Between the company's December analyst day and the general market melt-up, shares of Illinois Tool Works (NYSE:ITW) made a fresh 52-week high on Jan. 28. Management used that analyst day to highlight some logical steps toward better growth, margins and returns for the long term, but these fourth quarter results serve as a reminder that self-improvement programs don't usually follow smooth lines. Illinois Tool Works has long been a solid generator of free cash flow and returns on capital, but investors may want to pause before chasing this stock further.
Guide To Oil And Gas Plays: We've got your comprehensive guide to oil and gas shales in North America.
Not so Impressive in the Fourth Quarter
Illinois Tool Works didn't have a terrible fourth quarter, but it was a reminder that the company's restructuring program is going to have some ups and downs. Moreover, several of Illinois Tool Works' units offer up reminders that for all of the post-election optimism, conditions are still challenging.
Excluding divestitures, revenue rose 2% as reported, good for a slight beat versus Wall Street, but organic revenue growth was only 0.6%. Only two segments had positive organic growth - Transportation (up about 4%) and Construction (up about 1%). Power Systems (which is now where welding and electronics reside), Industrial Packaging and Food Equipment were all down about 1%, while Polymers/Fluids saw organic revenue decline 7%.
I don't expect investors to be all that bothered by the revenue numbers (though the rare decline in welding was a surprise, and should make the Lincoln Electric (Nasdaq:LECO) numbers more interesting), but the margin numbers were disappointing. Gross margin rose a bit from last year, but fell more than a point sequentially.
Operating income was down 6%, and the company not only showed a 60 basis points (BPS) decline in operating margin from last year, but a 250 BPS drop from the prior quarter. There wasn't all that much correlation between revenue and margin performance by segment - Industrial Packaging and Polymers both reported double-digit operating income growth, while Construction was down by 14%.
SEE: How To Decode A Company's Earnings Reports
Finding Growth Could Be More Challenging in 2013
Admittedly, none of the major industrial conglomerates like General Electric (NYSE:GE), Danaher (NYSE:DHR), 3M (NYSE:MMM) or Dover (NYSE:DOV) have pointed to stellar growth expectations for 2013. Even so, Illinois Tool Works falls on the weaker end of guidance with an expected organic growth of 1 to 3%.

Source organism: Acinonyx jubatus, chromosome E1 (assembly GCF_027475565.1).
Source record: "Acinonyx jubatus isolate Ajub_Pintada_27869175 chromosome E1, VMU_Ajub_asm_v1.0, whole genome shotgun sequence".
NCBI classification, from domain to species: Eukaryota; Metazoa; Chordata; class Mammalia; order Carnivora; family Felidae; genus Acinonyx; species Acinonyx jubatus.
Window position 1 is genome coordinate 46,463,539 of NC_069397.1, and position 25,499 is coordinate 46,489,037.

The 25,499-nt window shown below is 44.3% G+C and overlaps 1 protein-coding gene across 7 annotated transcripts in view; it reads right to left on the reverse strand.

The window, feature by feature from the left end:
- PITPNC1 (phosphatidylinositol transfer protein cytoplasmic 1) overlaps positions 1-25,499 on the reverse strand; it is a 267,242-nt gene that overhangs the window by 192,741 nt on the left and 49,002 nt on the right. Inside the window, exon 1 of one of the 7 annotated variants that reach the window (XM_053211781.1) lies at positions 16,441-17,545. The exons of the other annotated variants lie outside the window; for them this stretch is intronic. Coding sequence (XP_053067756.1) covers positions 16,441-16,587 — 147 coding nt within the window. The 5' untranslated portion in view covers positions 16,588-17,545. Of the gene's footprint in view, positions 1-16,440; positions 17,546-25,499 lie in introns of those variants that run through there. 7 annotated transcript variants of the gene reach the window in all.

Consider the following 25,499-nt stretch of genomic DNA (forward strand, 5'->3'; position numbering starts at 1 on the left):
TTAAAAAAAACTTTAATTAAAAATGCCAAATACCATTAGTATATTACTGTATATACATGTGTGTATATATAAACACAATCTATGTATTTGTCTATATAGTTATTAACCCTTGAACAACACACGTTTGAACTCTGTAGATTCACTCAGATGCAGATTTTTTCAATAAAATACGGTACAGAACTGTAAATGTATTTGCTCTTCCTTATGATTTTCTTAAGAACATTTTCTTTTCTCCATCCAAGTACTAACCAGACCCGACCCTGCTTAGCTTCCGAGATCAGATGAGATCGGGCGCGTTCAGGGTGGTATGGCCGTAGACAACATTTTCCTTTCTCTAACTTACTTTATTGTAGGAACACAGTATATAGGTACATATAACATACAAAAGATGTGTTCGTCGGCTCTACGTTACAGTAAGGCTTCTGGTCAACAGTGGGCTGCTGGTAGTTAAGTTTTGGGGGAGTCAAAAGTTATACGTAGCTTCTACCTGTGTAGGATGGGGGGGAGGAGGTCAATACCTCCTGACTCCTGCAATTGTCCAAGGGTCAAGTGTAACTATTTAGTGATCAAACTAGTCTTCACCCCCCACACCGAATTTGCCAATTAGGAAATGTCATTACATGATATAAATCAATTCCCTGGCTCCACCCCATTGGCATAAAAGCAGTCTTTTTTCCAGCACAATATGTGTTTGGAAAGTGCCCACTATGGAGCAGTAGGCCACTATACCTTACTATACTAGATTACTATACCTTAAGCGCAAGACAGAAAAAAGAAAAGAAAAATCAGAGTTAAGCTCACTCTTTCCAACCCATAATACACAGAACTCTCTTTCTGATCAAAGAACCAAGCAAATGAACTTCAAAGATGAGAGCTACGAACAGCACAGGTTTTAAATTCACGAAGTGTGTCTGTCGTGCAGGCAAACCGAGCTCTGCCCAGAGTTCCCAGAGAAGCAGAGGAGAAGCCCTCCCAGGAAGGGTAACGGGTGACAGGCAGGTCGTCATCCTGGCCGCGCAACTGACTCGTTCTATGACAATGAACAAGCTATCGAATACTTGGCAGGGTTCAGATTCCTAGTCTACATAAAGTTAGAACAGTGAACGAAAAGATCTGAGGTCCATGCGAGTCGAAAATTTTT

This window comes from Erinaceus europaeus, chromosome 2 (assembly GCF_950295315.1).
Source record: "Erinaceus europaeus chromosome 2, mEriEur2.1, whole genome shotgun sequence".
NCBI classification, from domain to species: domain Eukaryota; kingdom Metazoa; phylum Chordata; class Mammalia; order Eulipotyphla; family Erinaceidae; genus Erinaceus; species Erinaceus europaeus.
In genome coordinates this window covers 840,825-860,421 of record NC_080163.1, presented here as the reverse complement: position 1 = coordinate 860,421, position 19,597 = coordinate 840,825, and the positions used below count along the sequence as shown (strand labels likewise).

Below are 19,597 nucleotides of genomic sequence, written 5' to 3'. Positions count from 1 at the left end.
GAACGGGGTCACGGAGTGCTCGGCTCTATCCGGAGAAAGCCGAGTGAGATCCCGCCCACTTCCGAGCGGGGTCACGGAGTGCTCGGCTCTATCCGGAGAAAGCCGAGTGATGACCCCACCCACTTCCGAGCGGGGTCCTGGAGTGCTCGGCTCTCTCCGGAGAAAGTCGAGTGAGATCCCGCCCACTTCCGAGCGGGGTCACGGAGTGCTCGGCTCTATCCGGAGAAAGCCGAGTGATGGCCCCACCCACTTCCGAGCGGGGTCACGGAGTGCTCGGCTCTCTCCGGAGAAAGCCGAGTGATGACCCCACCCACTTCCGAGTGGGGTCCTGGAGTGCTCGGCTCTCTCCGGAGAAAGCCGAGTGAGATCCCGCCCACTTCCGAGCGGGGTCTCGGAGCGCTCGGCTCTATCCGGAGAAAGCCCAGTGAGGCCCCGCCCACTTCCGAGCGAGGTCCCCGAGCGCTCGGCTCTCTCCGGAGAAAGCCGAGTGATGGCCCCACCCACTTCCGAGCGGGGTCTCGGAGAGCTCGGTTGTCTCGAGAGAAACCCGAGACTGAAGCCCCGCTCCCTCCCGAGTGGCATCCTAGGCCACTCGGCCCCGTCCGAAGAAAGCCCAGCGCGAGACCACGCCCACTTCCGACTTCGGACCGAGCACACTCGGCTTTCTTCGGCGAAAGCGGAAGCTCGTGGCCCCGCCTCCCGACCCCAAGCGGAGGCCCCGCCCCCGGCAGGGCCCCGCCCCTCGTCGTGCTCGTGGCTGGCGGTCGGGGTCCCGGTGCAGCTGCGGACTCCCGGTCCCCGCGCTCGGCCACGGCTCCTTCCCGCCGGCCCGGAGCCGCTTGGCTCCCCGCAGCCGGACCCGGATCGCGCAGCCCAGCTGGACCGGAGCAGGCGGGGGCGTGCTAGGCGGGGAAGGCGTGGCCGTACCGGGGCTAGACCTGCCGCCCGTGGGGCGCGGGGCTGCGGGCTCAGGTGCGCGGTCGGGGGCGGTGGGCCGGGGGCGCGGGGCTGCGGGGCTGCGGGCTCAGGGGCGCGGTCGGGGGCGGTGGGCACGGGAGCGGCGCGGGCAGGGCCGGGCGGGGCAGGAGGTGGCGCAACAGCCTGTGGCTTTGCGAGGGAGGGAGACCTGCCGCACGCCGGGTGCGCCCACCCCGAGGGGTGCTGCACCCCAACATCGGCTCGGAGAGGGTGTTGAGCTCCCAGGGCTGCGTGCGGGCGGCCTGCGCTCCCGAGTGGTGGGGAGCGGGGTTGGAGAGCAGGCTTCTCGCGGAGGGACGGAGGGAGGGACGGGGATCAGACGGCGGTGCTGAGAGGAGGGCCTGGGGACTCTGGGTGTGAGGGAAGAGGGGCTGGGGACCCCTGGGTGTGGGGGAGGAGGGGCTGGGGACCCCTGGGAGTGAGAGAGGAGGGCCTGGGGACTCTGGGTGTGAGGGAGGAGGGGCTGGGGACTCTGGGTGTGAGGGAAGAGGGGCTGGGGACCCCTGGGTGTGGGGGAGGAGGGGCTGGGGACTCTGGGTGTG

The company did well in its auto business (up 11%) this quarter, certainly better than others like Johnson Controls (NYSE:JCI) or Honeywell (NYSE:HON), but that will be tough to maintain absent a recovery in vehicle production activity. Likewise, while the company saw good growth in North American construction, there still hasn't been a real turn in residential or commercial activity.
Against that backdrop, I wouldn't be surprised to see more quarter-to-quarter turbulence in the operating figures. Restructuring programs are lumpy by nature, and moves like streamlining and centralizing purchasing could create a little extra variability.
The Long-Term Plan Is Legit
Partly in response to pressure from investors, Illinois Tool Works has laid out a five-year plan for the first time. In addition to the previously announced moves to re-centralize and consolidate purchasing, management has re-categorized its operating businesses into above-average, average and below-average growth buckets. About 25% of the company's current revenue fits in the below-average profile, and could be put up for sale in the coming years. At the same time, management is looking to do fewer deals, but is making them larger and more impactful.
SEE: Evaluating A Company's Management
Focusing in on better growth prospects is good news for investors, particularly as the company has only shown about a 1% organic growth over the past 10 years. It will be interesting, though, to see how the divestment process impacts margins and cash flow - just because a business isn't growing well doesn't mean it's not a lucrative margin or cash-flow generator.
The Bottom Line
I've often complained about Illinois Tool Works' valuation, and today is no exception. Simply put, for the growth and economic returns on capital available here, I think Wall Street is paying too much. Companies like Danaher and 3M aren't particularly cheap, either, but you're arguably getting better businesses there, particularly from an organic growth perspective. To the extent that owning any of these stocks is a requirement, I'd go with GE, 3M or Danaher before Illinois Tool Works at today's respective prices.
At the time of writing, Stephen D. Simpson owned shares of 3M for over five years.